Advice needed for nonstop harassment

I’m writing in here because I am a victim of constant verbal abuse.

Every time I step out my front door I can count on some type of verbal harassment, whether it’s an invitation into a car or the more general “Hey baby, come over here”.

This post is not about a specific incident. I seriously need some advice on combatting harassment in a dangerous and overwhelming neighborhood.

Does anyone ever feel like they’re endangering themselves yelling back at these people? How do you keep up your stamina when you have to do it every single day?

Submitted by Maren

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4 Responses

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  1. Olivia says:

    I can soo relate to this situation! I’m almost scared to go out by myself because if I say something back, I feel like I’m endangering myself. People say/yell rude remarks at me every freaking time I go out and it’s scary and annoying. I think us girls just have to stand up for ourselves as long as we’re familiar with our surroundings… otherwise I don’t know.

  2. Erik K. says:

    Hi Maren,

    In response to your question, I have a few thoughts for you. Responding to street harassment and potentially dangerous encounters is not about yelling back. It is about establishing some sort of control over the situation. Yelling does not provide you with control. It is an emotional reaction that can easily escalate a situation.

    One of the major difficulties with SH is that you are uncertain about the intention of the harasser. Therefore, every situation feels like it could be potentially dangerous. What you need is a method that helps you determine which situations are potentially dangerous and which situations are “just” disrespectful.

    Having a method you can rely on will help reduce the stress created by your uncertainty. Lack of certainty leads to inaction. Inaction in the face of danger leads to more danger.

    The most effective and direct means to determine the intention of a harasser is to assertively tell him to stop his behavior. Assertiveness is not yelling or anger. It is a undeniable statement of your feelings. If the harasser stops then you have gained some control of the situation, if he continues, then now you know you are dealing with a potentially dangerous person. BUT NOW YOU KNOW. And as such you will act with more conviction.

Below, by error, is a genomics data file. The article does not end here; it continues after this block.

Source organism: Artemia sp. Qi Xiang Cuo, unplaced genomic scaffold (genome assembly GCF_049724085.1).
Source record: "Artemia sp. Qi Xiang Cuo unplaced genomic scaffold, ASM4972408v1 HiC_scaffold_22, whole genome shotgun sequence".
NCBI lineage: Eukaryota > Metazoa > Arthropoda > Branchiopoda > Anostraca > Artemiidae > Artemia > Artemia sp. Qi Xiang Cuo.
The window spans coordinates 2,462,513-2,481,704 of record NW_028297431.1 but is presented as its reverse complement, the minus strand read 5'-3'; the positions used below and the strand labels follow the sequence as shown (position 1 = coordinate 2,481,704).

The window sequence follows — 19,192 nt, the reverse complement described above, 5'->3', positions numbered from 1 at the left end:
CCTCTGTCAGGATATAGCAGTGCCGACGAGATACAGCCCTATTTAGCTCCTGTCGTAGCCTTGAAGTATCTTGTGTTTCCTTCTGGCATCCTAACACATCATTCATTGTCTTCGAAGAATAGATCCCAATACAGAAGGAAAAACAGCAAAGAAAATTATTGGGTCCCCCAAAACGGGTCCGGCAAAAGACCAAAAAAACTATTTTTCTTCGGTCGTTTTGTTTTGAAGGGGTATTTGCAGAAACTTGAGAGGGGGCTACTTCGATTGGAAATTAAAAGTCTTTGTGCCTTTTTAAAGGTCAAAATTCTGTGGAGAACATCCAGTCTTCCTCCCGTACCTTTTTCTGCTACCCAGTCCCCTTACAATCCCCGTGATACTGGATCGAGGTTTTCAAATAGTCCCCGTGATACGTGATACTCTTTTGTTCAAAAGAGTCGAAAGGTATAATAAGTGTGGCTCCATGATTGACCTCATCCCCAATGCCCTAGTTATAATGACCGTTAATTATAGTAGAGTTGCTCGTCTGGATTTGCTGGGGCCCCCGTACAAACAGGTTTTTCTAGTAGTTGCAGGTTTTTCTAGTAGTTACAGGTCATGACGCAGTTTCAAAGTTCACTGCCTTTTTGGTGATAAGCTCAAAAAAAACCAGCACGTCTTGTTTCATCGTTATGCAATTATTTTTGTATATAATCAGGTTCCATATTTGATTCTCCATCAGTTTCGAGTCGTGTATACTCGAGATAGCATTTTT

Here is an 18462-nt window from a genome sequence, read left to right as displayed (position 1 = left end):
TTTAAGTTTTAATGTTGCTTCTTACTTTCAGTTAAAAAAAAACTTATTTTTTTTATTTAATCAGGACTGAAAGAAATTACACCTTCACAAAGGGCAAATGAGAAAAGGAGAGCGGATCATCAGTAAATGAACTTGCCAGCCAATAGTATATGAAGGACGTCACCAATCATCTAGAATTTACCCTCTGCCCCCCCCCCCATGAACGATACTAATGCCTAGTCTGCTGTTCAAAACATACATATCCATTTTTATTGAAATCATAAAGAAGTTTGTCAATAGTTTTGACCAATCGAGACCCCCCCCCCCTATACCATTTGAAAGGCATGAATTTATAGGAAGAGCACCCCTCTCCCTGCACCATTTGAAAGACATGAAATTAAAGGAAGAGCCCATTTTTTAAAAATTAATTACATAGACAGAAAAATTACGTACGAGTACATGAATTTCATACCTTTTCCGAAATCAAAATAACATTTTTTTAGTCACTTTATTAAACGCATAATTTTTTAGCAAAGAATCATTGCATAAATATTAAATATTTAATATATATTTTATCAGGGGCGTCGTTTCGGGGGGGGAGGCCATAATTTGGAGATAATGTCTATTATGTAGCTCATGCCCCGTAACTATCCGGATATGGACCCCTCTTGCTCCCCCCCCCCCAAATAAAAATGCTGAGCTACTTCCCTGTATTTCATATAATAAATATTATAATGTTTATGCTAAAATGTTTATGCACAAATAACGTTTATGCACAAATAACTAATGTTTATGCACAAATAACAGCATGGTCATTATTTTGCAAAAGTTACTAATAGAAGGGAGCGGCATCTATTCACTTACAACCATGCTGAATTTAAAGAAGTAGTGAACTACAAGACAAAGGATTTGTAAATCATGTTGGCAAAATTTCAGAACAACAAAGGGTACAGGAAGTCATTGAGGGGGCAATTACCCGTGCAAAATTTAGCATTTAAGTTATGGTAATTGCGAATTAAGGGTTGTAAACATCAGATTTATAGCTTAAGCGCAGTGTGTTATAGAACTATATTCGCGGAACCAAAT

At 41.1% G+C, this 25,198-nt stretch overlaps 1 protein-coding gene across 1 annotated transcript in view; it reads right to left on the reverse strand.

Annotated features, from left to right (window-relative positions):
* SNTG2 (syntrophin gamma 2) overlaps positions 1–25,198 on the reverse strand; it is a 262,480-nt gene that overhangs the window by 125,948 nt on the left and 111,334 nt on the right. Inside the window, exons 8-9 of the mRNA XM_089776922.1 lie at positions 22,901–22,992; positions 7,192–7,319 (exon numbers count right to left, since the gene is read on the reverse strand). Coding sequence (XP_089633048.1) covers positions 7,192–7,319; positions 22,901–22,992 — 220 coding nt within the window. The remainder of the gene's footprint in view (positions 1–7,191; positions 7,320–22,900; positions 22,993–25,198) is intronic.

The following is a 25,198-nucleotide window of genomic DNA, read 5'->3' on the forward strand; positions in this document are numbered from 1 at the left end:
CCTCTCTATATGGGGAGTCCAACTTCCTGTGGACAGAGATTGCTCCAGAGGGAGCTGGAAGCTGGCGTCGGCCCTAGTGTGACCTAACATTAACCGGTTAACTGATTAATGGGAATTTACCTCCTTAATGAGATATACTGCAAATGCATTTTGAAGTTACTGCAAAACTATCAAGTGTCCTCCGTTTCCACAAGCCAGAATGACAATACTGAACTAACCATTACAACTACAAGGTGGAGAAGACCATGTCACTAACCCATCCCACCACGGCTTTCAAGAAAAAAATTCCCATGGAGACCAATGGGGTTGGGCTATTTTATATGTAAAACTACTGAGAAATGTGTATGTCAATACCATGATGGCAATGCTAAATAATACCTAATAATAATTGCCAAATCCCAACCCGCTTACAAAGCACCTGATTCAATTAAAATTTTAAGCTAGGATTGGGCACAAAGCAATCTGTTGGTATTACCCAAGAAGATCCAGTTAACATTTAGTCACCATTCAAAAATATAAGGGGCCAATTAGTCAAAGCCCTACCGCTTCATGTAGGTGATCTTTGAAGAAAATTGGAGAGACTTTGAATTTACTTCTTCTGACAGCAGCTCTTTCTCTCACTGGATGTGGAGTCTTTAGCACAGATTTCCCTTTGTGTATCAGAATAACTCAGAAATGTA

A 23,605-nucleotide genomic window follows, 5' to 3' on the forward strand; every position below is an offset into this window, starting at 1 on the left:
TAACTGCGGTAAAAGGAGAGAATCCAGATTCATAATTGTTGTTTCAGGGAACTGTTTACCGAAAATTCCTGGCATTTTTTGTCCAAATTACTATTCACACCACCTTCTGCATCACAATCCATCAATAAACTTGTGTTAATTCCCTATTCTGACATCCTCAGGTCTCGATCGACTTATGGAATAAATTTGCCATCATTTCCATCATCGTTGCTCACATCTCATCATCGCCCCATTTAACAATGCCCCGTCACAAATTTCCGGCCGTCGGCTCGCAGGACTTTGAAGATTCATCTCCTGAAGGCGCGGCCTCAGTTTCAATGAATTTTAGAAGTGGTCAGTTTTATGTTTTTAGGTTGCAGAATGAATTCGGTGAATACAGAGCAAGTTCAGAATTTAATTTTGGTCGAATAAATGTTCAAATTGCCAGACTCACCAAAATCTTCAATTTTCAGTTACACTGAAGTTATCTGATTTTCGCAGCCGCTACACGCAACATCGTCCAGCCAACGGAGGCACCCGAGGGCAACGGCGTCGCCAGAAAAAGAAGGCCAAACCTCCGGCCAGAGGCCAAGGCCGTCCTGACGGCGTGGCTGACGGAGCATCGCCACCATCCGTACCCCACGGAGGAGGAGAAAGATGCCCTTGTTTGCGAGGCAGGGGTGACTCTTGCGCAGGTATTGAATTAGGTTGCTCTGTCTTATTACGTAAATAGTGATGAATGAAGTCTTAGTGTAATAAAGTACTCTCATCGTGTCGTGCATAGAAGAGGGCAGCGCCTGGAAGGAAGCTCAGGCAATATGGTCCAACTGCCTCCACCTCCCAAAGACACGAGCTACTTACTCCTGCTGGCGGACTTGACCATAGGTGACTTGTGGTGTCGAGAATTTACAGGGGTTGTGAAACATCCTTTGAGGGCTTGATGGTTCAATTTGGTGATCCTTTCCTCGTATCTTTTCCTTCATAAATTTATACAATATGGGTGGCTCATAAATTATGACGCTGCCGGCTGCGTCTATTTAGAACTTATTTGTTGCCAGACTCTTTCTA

Assertiveness is designed to de-escalate situations. Anger escalates situations.

    Another important point is that you do not need to response to every single incident of harassment. You get to choose your battles. The power you gain from successfully confronting one harasser will transfer to others regardless of whether you choose to respond or not. What I am saying is that the inner conviction and knowledge that you are confident enough to confront a harasser is almost as good as actually doing it.

    Start with baby steps, assertively confront the weakest harasser (you will know which one). If it goes well, try another when YOU WANT TO.

    For more detailed information, please refer to my blog and website.

  3. juliette says:

    I find that yelling ‘UNLUCKY!’ really really loudly will help you. It isn’t always safe to flip people off, or whatever, but for some reason ‘UNLUCKY!’ is perversely satisfying. I don’t know why. It’s also better to yell at people when in a group than alone. I like to think that a response that lets everyone around know that something not okay just happens maybe protects someone else from being verbally harassed. Keep being strong.

  4. Erik K. says:

    I think yelling “UNLUCKY!” makes a lot of sense.

    #1. You are effectively saying to the harasser “You are unlucky”. Unlucky people are pitied by society. By saying that he is unlucky, you have refuted his power over you.

    #2. It doesn’t escalate the situation because he doesn’t know how to react to it. He might need to ponder it for a while in order to understand the implication.

    #3. The reality is that he is “unlucky”. If he was “lucky”, he would have better things to do, or would have figured out a more effective approach for getting attention from women.

    I think it is a great response.

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